The Literary Qualities of Sermons,
by Michelle De Groot
What makes a sermon “literature”? Contemporary churchgoers, as well as many secular literary critics, might not think of the orations in their places of worship as literary productions, but the evidence left by medieval manuscripts suggests the limitations of such a preconception. Indeed, the manuscripts in which many sermons survive often contain other genres of writing, including lyric poetry or devotional prose, indicating that medieval authors and compilers did not distinguish between sermons and other genres that today are considered more obviously “artistic.” Moreover, the division between sermons and related genres is not always clear. The fifteenth-century English play Mankind, for example, contains long speeches by a figure named Mercy that reproduce many of the recommendations made by contemporaneous preaching manuals.
While the contexts in which they appear speak to their medieval literary status, many sermons themselves also reveal a high degree of self-conscious rhetorical skill. Literature differs from philosophical exposition in the way it guides perception. Whether drama, lyric, or sermon, literature seeks to create an experience rather than simply explicate an idea. The experiences that sermons could create would differ profoundly depending on their structure, context, and intended audience.
For instance, the methodical and repetitive monastic homilia (see above) facilitated peaceful meditation verse by verse, the goal of the most common form of monastic prayer, lectio divina. By contrast, sermons intended for the laity frequently incorporated colorful metaphors and memorable exempla. Jacob’s Well, a fifteenth-century English sermon collection, uses the homely, recognizable metaphor of an unfriendly dog to describe an envious man. Elsewhere, its writer employs a different strategy, using a sensational story involving incest, infanticide, and a demon dressed as a clerk to emphasize the importance of confession. Such rhetorical devices sought to activate specific aspects of the lay experience in order to render spiritual education appealing, memorable, and effective.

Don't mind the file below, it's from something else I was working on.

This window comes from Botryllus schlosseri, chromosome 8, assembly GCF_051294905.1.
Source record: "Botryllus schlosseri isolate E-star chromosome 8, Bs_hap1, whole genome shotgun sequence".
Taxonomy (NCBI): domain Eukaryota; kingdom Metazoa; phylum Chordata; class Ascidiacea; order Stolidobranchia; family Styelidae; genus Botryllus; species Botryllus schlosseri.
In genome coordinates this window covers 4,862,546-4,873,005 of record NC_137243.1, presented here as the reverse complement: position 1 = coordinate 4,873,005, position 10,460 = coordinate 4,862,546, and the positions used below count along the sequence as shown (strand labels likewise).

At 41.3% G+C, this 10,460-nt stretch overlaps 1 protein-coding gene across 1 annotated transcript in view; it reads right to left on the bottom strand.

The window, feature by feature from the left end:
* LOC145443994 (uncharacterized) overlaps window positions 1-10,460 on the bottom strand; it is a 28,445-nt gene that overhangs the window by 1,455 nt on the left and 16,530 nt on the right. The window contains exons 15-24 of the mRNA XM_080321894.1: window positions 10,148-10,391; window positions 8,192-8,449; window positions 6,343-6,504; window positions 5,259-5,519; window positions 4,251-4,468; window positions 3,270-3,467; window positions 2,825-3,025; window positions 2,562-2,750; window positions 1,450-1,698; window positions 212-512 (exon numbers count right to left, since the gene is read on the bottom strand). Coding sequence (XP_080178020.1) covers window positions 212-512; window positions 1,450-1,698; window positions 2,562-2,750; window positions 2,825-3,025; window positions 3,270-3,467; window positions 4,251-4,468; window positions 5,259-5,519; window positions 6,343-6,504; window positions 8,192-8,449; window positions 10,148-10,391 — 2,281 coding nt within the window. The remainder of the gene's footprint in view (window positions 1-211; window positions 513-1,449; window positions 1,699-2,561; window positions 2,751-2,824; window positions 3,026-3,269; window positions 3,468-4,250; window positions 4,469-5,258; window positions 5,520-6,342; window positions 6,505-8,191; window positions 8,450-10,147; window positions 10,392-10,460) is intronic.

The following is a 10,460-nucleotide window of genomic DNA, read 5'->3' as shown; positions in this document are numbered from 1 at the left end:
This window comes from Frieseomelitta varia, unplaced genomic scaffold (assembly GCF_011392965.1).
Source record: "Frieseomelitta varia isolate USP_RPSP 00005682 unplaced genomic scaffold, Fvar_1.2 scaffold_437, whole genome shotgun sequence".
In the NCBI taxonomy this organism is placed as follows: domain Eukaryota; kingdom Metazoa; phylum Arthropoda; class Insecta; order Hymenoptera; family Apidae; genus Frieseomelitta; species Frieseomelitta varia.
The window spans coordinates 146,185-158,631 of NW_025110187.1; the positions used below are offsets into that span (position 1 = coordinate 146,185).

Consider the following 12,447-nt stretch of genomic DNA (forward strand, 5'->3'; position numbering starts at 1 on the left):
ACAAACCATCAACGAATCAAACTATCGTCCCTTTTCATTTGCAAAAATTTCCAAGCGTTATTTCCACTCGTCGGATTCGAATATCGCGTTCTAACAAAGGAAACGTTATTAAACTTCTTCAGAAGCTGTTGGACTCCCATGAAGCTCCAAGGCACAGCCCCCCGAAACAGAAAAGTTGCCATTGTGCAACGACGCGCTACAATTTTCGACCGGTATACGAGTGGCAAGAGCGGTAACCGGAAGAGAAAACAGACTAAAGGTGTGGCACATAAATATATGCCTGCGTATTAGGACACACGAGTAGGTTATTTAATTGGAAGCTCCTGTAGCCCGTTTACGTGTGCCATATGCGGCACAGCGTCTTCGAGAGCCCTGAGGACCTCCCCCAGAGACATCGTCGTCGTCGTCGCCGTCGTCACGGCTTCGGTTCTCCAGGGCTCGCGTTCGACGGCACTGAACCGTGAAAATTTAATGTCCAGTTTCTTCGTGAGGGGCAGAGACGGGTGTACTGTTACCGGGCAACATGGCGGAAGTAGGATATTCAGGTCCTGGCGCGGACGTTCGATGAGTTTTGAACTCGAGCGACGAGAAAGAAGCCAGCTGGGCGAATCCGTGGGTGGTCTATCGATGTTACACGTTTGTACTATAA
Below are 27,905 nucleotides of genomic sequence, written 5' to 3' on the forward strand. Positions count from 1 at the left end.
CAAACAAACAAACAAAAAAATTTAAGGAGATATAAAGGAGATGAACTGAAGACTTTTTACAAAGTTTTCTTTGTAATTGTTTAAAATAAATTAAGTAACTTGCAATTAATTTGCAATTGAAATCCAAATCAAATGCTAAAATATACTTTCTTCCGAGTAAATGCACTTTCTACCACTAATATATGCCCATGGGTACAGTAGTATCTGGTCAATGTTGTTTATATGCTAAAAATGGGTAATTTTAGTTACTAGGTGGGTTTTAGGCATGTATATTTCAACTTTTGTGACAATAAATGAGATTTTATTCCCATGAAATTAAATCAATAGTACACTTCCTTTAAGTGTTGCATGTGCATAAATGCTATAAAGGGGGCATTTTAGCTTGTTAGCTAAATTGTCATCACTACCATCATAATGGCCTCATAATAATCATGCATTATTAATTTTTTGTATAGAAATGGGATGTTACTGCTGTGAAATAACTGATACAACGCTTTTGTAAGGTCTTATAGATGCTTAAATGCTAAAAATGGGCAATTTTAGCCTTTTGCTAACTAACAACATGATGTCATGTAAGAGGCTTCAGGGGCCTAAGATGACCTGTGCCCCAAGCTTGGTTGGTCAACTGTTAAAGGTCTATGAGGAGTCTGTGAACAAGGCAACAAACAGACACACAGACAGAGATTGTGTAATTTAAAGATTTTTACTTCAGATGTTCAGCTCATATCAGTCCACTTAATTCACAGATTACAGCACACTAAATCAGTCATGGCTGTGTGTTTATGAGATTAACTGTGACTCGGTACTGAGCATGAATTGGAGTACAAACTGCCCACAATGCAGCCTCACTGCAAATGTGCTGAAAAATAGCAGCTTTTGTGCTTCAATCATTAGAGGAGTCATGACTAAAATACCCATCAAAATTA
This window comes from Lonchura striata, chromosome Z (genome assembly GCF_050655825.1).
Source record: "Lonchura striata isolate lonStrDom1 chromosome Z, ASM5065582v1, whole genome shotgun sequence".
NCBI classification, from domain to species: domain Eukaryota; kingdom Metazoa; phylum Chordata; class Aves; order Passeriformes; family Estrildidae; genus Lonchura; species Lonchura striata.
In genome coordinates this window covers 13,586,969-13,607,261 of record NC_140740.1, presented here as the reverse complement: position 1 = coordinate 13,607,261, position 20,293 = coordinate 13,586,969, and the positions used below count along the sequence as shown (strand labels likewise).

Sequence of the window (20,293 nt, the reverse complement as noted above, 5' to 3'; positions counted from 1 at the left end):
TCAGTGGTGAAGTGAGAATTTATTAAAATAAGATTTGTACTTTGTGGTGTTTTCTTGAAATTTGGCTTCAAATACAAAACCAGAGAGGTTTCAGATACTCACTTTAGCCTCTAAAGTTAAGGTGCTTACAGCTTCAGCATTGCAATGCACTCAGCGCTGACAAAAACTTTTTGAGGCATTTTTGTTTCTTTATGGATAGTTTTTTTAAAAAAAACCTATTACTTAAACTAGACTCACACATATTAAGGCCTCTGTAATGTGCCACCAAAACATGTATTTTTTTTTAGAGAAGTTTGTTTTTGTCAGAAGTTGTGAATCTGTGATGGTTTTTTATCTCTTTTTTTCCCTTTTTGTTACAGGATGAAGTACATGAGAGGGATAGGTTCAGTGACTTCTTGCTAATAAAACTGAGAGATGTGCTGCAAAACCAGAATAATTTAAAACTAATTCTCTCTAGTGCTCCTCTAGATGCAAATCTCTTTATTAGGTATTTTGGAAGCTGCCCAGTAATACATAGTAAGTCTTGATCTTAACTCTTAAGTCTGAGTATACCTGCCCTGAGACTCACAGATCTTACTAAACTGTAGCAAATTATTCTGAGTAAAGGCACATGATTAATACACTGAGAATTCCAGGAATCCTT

From the twelfth century onwards, a new genre of preaching manuals, dedicated to the ars praedicandi (art of preaching), proliferated. These works, by scholars such as Alan of Lille (c.1117–c.1202) and Robert of Basevorn (whose famous work, The Form of Preaching, was likely written near the turn of the fourteenth century) frequently combined rhetorical instruction with concrete and content-based interpretations of Scripture or moral advice. At the same time, however, they warned of the dangers of rhetoric and urged a sober and restrained style of speech. Other outlets of medieval literary activity also satirized the potential pitfalls of the fusion of rhetoric and religion; nevertheless, even these subversive representations of the sermon frequently reassert the value of religious performance of one kind or another in achieving the salvation of souls. Perhaps the greatest literary legacy of the medieval sermon tradition lies in its confident embrace of the power of language to defy human frailty and effect positive change.